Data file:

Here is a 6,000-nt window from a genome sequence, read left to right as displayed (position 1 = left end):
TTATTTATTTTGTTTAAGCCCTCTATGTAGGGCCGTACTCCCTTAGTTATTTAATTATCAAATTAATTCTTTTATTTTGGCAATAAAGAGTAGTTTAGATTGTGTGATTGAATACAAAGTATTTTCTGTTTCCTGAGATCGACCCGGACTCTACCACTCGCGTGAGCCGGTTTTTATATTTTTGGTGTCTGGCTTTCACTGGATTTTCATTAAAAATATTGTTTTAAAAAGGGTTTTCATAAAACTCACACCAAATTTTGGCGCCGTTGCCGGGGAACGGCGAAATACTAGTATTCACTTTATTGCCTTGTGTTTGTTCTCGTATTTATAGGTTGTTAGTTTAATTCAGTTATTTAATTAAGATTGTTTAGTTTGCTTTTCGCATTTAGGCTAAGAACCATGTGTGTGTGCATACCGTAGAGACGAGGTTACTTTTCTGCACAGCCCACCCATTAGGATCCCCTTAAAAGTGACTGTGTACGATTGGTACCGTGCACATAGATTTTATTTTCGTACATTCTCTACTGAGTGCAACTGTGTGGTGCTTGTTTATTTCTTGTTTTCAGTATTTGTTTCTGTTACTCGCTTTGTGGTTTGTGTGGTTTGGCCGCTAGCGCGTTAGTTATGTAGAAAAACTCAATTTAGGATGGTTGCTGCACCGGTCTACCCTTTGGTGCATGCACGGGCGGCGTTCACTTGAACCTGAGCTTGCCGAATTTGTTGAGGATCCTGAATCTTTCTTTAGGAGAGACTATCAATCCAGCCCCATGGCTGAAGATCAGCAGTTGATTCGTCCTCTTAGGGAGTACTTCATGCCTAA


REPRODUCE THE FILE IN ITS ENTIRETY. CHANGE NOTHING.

Here is a 6,000-nt window from a genome sequence, read left to right as displayed (position 1 = left end):
TTATTTATTTTGTTTAAGCCCTCTATGTAGGGCCGTACTCCCTTAGTTATTTAATTATCAAATTAATTCTTTTATTTTGGCAATAAAGAGTAGTTTAGATTGTGTGATTGAATACAAAGTATTTTCTGTTTCCTGAGATCGACCCGGACTCTACCACTCGCGTGAGCCGGTTTTTATATTTTTGGTGTCTGGCTTTCACTGGATTTTCATTAAAAATATTGTTTTAAAAAGGGTTTTCATAAAACTCACACCAAATTTTGGCGCCGTTGCCGGGGAACGGCGAAATACTAGTATTCACTTTATTGCCTTGTGTTTGTTCTCGTATTTATAGGTTGTTAGTTTAATTCAGTTATTTAATTAAGATTGTTTAGTTTGCTTTTCGCATTTAGGCTAAGAACCATGTGTGTGTGCATACCGTAGAGACGAGGTTACTTTTCTGCACAGCCCACCCATTAGGATCCCCTTAAAAGTGACTGTGTACGATTGGTACCGTGCACATAGATTTTATTTTCGTACATTCTCTACTGAGTGCAACTGTGTGGTGCTTGTTTATTTCTTGTTTTCAGTATTTGTTTCTGTTACTCGCTTTGTGGTTTGTGTGGTTTGGCCGCTAGCGCGTTAGTTATGTAGAAAAACTCAATTTAGGATGGTTGCTGCACCGGTCTACCCTTTGGTGCATGCACGGGCGGCGTTCACTTGAACCTGAGCTTGCCGAATTTGTTGAGGATCCTGAATCTTTCTTTAGGAGAGACTATCAATCCAGCCCCATGGCTGAAGATCAGCAGTTGATTCGTCCTCTTAGGGAGTACTTCATGCCTAA